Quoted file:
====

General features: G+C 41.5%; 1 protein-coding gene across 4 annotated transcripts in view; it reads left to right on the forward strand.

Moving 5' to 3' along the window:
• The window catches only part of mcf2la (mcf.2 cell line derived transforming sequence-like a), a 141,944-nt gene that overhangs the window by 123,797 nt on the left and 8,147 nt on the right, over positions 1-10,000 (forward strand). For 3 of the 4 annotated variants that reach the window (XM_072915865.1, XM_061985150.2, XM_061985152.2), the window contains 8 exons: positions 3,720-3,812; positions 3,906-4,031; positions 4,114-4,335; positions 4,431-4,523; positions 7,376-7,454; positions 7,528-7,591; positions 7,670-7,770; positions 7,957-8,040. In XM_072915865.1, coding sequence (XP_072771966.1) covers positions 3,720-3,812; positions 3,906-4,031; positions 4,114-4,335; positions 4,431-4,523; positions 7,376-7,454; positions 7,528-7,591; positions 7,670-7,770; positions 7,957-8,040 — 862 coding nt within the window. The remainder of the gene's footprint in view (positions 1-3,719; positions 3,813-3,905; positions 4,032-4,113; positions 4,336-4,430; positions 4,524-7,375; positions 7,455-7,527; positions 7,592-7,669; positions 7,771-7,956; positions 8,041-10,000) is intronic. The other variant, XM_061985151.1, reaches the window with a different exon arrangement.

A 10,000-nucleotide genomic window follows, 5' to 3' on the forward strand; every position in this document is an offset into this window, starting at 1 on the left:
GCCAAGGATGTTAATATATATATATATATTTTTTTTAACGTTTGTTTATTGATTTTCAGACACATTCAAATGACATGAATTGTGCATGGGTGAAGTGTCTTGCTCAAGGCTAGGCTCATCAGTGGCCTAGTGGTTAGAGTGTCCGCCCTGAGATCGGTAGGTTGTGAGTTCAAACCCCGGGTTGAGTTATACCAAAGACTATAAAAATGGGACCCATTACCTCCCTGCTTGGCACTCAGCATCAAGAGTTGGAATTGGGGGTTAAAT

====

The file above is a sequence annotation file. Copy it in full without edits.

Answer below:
General features: G+C 41.5%; 1 protein-coding gene across 4 annotated transcripts in view; it reads left to right on the forward strand.

Moving 5' to 3' along the window:
• The window catches only part of mcf2la (mcf.2 cell line derived transforming sequence-like a), a 141,944-nt gene that overhangs the window by 123,797 nt on the left and 8,147 nt on the right, over positions 1-10,000 (forward strand). For 3 of the 4 annotated variants that reach the window (XM_072915865.1, XM_061985150.2, XM_061985152.2), the window contains 8 exons: positions 3,720-3,812; positions 3,906-4,031; positions 4,114-4,335; positions 4,431-4,523; positions 7,376-7,454; positions 7,528-7,591; positions 7,670-7,770; positions 7,957-8,040. In XM_072915865.1, coding sequence (XP_072771966.1) covers positions 3,720-3,812; positions 3,906-4,031; positions 4,114-4,335; positions 4,431-4,523; positions 7,376-7,454; positions 7,528-7,591; positions 7,670-7,770; positions 7,957-8,040 — 862 coding nt within the window. The remainder of the gene's footprint in view (positions 1-3,719; positions 3,813-3,905; positions 4,032-4,113; positions 4,336-4,430; positions 4,524-7,375; positions 7,455-7,527; positions 7,592-7,669; positions 7,771-7,956; positions 8,041-10,000) is intronic. The other variant, XM_061985151.1, reaches the window with a different exon arrangement.

A 10,000-nucleotide genomic window follows, 5' to 3' on the forward strand; every position in this document is an offset into this window, starting at 1 on the left:
GCCAAGGATGTTAATATATATATATATATTTTTTTTAACGTTTGTTTATTGATTTTCAGACACATTCAAATGACATGAATTGTGCATGGGTGAAGTGTCTTGCTCAAGGCTAGGCTCATCAGTGGCCTAGTGGTTAGAGTGTCCGCCCTGAGATCGGTAGGTTGTGAGTTCAAACCCCGGGTTGAGTTATACCAAAGACTATAAAAATGGGACCCATTACCTCCCTGCTTGGCACTCAGCATCAAGAGTTGGAATTGGGGGTTAAAT